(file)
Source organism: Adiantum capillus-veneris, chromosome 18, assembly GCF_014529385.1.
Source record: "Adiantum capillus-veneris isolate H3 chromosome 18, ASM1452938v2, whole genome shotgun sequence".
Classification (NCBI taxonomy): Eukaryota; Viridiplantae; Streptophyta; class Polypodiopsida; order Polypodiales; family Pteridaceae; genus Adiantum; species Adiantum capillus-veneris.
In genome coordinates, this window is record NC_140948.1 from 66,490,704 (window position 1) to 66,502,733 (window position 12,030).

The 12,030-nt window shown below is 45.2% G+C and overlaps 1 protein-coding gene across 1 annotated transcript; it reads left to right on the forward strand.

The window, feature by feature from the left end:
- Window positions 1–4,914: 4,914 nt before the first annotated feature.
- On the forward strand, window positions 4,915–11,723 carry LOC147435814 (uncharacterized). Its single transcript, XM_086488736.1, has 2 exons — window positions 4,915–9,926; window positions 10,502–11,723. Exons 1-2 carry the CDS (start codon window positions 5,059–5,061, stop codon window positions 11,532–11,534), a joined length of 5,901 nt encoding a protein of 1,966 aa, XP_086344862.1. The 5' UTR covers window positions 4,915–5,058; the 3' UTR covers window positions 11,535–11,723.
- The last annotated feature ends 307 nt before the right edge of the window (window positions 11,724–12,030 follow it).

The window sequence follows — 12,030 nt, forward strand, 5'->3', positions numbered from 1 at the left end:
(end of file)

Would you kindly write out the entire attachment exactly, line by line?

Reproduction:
Source organism: Adiantum capillus-veneris, chromosome 18, assembly GCF_014529385.1.
Source record: "Adiantum capillus-veneris isolate H3 chromosome 18, ASM1452938v2, whole genome shotgun sequence".
Classification (NCBI taxonomy): Eukaryota; Viridiplantae; Streptophyta; class Polypodiopsida; order Polypodiales; family Pteridaceae; genus Adiantum; species Adiantum capillus-veneris.
In genome coordinates, this window is record NC_140948.1 from 66,490,704 (window position 1) to 66,502,733 (window position 12,030).

The 12,030-nt window shown below is 45.2% G+C and overlaps 1 protein-coding gene across 1 annotated transcript; it reads left to right on the forward strand.

The window, feature by feature from the left end:
- Window positions 1–4,914: 4,914 nt before the first annotated feature.
- On the forward strand, window positions 4,915–11,723 carry LOC147435814 (uncharacterized). Its single transcript, XM_086488736.1, has 2 exons — window positions 4,915–9,926; window positions 10,502–11,723. Exons 1-2 carry the CDS (start codon window positions 5,059–5,061, stop codon window positions 11,532–11,534), a joined length of 5,901 nt encoding a protein of 1,966 aa, XP_086344862.1. The 5' UTR covers window positions 4,915–5,058; the 3' UTR covers window positions 11,535–11,723.
- The last annotated feature ends 307 nt before the right edge of the window (window positions 11,724–12,030 follow it).

The window sequence follows — 12,030 nt, forward strand, 5'->3', positions numbered from 1 at the left end: